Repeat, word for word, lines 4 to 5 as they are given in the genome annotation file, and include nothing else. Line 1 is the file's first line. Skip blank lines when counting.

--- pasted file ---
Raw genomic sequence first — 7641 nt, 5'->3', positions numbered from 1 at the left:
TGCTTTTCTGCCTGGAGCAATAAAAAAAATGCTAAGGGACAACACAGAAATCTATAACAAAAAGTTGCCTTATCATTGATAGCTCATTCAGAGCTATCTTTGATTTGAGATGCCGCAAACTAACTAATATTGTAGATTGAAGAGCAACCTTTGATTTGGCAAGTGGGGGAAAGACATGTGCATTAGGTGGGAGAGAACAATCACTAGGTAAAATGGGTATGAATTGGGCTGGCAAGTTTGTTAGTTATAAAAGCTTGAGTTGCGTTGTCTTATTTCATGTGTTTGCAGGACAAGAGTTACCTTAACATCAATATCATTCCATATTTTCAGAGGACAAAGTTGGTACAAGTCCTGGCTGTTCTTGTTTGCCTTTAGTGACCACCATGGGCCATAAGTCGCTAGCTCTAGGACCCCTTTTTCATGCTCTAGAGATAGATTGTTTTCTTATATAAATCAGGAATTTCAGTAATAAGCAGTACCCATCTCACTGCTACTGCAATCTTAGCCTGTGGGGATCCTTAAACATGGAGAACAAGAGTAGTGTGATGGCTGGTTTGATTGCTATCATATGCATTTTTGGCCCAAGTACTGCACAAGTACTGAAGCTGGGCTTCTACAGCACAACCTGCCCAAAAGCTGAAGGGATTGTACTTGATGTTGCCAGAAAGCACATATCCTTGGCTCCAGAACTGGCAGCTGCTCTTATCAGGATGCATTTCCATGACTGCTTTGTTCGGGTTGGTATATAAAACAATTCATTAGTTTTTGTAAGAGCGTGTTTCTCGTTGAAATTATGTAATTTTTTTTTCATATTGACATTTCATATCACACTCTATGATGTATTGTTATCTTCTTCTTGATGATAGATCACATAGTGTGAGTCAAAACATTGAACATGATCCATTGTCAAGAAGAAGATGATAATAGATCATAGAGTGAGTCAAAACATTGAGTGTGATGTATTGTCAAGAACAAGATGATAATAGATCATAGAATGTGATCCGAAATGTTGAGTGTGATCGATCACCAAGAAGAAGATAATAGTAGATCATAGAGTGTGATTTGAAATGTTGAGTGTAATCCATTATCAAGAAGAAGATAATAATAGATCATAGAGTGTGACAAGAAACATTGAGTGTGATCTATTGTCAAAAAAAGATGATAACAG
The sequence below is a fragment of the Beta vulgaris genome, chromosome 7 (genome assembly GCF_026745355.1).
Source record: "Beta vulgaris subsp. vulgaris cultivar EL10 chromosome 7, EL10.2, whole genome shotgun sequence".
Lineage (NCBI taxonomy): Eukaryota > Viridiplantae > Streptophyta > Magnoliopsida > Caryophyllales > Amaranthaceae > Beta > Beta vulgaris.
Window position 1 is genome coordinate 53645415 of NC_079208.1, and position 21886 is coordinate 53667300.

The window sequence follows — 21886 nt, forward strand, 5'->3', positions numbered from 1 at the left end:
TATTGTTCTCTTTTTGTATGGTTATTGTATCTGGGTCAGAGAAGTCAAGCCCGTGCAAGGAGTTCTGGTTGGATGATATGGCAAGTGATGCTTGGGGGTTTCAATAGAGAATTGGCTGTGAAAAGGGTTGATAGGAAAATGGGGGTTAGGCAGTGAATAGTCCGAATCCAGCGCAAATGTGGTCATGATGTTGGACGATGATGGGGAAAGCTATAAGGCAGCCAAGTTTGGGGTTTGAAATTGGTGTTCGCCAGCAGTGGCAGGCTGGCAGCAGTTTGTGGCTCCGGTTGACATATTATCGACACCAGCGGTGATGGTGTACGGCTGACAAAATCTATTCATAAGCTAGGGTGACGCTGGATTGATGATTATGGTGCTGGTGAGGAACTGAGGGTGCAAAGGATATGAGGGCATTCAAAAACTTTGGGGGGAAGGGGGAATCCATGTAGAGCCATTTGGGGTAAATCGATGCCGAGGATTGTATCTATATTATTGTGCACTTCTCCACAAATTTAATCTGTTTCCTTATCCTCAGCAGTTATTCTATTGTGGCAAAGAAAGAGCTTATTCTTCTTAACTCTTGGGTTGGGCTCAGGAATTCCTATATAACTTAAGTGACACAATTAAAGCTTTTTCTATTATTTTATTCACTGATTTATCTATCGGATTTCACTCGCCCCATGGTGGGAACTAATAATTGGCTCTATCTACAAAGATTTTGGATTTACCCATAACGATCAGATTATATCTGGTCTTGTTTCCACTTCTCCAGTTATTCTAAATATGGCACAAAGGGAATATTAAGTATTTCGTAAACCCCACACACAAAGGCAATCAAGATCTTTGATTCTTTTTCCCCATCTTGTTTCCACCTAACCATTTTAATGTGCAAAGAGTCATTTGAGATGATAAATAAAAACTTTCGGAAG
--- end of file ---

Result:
Source record: "Beta vulgaris subsp. vulgaris cultivar EL10 chromosome 7, EL10.2, whole genome shotgun sequence".
Lineage (NCBI taxonomy): Eukaryota > Viridiplantae > Streptophyta > Magnoliopsida > Caryophyllales > Amaranthaceae > Beta > Beta vulgaris.